Apples Growing for Food, Cider and Profit

Apples

Soil and Situation. Apples succeed on a wide variety of soils and in most parts of the country. Fertilization is usually uncertain at altitudes above 700 ft. In such places latetflowering varieties such as Crawley Beauty, Edward VII, Court Pendu Plat, Royal Jubilee, and Orleans Reinette usually give best results. Devonshire Quarrendon, Keswick Codlin, and Margil also succeed. Nitrogen and potash are the two most essential foods; phosphates do not show much result and need be supplied only occasionally. Soil must be dug thoroughly. Manure or compost may be incorporated prior to planting at 1 cwt. to 15 sq. yd. Lime is not essential.

Planting. This may be done at any time from late October till mid-March ; early November is the best time if soil is in good condition. Roots should be spread out in wide holes sufficiently deep to allow the uppermost roots to be covered with 3-4 in. of soil. Make thoroughly firm and stake securely. The union between stock and scion must not be buried. Distance for planting will depend on type of tree. Plant horizontal-trained trees 12-15 ft. apart, in rows at least 6 ft. apart ; dwarf pyramids 4 ft. apart, in rows at least 8 ft. apart.

Forms of Training. Apples are commonly grown as cordons, either single stemmed or double stemmed, dwarf pyramids, horizontal trained, bush, half-standards, and standards. Cordon trees and dwarf pyramids are suitable for confined places or where fruits of very high quality are required. Horizontal-trained trees are suitable for walls and espaliers and give fruit of excellent quality. Bushes may be used in large fruit gardens and orchards; usually ground is cultivated beneath them. Half-standards and standards are for orchard planting or use as specimens. They are frequently grassed under.

Pollination. A few varieties of apples are self-sterile, i.e. they will not produce fruit with their own pollen, while all set better crops when cross-pollinated. In consequence, it is unwise to plant apples singly. They should be in company with other varieties of apple blooming at approximately the same time.

Pruning. Trained trees and small bushes should be pruned in summer and winter. Large bushes, half-standards and standards are usually pruned in winter only, as summer pruning involves too much labour. Summer pruning is done during July and August, when side growths are nearly as thick as lead pencils and starting to get woody at the base. Each is shortened to five well-developed leaves. Leading growths (those extending branches) are not pruned in summer. In November laterals are further cut back to two buds, and leaders are shortened by a quarter or one-third their length. The object of this double pruning is to overcome individual peculiarities of growth and make all trees conform to one type with fruit-bearing spurs closely clustered along the main branches. See also Lorette pruning.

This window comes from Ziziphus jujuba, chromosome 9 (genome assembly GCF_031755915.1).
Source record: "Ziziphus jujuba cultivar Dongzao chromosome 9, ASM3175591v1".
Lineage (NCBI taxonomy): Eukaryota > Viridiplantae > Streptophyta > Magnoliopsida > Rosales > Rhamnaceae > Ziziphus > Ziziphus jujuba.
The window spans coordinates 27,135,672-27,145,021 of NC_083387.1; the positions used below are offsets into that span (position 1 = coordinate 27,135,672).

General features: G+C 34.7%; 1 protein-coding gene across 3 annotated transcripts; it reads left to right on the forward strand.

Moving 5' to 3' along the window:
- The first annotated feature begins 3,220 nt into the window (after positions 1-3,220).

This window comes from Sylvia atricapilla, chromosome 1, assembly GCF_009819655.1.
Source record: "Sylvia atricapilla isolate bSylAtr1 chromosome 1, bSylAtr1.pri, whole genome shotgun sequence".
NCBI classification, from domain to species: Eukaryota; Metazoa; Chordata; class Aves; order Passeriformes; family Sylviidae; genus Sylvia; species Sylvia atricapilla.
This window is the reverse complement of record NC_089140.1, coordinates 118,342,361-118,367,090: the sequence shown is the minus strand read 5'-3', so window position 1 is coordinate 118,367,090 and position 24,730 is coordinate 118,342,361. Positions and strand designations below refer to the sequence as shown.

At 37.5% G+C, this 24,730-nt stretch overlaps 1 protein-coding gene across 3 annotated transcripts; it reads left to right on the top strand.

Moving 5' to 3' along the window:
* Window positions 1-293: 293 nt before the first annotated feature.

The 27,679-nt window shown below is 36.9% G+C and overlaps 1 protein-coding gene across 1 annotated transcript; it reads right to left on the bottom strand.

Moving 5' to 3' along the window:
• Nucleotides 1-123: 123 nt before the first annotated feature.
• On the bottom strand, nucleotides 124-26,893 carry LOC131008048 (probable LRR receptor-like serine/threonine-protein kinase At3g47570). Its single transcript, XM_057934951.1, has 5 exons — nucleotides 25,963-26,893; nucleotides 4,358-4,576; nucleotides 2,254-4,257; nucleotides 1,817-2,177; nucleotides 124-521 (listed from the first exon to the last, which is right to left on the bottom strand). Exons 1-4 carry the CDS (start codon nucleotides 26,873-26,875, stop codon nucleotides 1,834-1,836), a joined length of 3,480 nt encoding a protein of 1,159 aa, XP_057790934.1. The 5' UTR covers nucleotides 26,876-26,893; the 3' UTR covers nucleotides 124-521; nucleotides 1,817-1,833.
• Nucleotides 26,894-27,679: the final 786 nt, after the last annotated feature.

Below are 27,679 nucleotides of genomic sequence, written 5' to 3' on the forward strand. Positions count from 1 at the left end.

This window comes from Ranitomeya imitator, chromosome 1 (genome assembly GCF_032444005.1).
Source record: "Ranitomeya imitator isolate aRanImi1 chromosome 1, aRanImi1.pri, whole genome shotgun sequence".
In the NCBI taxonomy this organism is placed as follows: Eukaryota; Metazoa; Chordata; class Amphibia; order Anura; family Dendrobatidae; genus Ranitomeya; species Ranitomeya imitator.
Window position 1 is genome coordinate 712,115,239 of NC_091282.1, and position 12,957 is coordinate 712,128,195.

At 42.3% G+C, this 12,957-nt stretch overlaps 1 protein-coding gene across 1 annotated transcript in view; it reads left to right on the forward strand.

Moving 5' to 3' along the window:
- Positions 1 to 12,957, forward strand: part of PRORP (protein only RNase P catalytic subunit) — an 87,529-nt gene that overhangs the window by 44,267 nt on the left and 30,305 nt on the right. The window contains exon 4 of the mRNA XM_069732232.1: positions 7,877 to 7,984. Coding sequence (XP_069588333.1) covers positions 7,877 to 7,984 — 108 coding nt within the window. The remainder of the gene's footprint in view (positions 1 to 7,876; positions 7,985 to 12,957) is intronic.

Where WINTER PRUNING only is carried out, individual peculiarities must be considered. Some varieties tend to produce fruit buds all along the stems or mainly at the tips. Examples are Allington Pippin, Irish Peace, Cornish Gilliflower, Gladstone, Lady Sudeley, St Everard, and Worcester Pearmain. These must be pruned lightly. Tip leaders, remove badly placed or crossing branches and those growing inwards but, where possible, retain laterals at full length. Other varieties produce fruit on long spurs. Examples are Bismarck, Blenheim Orange, Bramley’s Seedling, Encore, and Newton Wonder. Treat as above, but shorten laterals by one-third. Most other varieties form short spurs readily. These may have leaders shortened by one-third and laterals cut to fruit buds wherever these have formed. Other laterals, unprovided with fruit buds, may be left unpruned for a further year, if there is room for them, or be cut back to three or four growth buds if they are overcrowded. All this work may be done at any time between late October and early February.

Pruning Young Trees. For the first few years of growth is more imprtant that fruiting, and pruning must be designed to encourage this. Prune laterals in winter to one or two buds and shorten leaders to the point at which it is desirable they should fork. With bush and standard trees this means that they should be shortened to points at which they are 12-18 in. apart, considered laterally, or 2-3 ft. apart, considered vertically, these being the correct average spacings for the main branches. Be particularly careful to remove inwardtpointing shoots in bushes and standards and always to cut leaders to strong outward-pointing buds.

Forming Espaliers. Leading growths of side arms are shortened by only a few inches. The central vertical growth is cut back to within about 15 in. of the uppermost pair of arms. In the spring one shoot from this pruned central stem is trained vertically and two more are tied down to left and right to form a new pair of arms. When sufficient arms have been obtained, the vertical shoot is cut right out and prevented from re-forming. The same treatment is given to the leading shoots of arms when these have extended far enough.

Forming Cordons. The leading growth is not pruned at all until the tree has grown to the maximum desired height. It is then cut out and prevented from re-forming. Laterals are summer and winter pruned from the outset. Cordons are frequently planted at an angle of 45 degrees mainly to enable a greater length of stem to be obtained within reach from the ground, but also to check the spring uprush of sap and so obtain more even production of side growths throughout the length of the tree. The pruning of dwarf pyramids is very similar except that side shoots are given more liberty and may eventually be permitted to grow out to a length of a foot or two.

Thinning Fruits. This is necessary if the set is heavy. Thinning should start in June but not be completed until July, as there is often a natural drop towards the end of June. Large cooking varieties require more drastic thinning than small dessert kinds. In general, not more than one fruit should remain per spur after final thinning, but frequently this may be exceeded with dessert varieties. Large cookers should be spaced 8 in. apart after final thinning, but this may be deferred until the fruits are large enough to be of service. Always retain the most perfect fruits. Watch carefully for any holed by maggots. Thinning may be done by hand or with pointed vine scissors.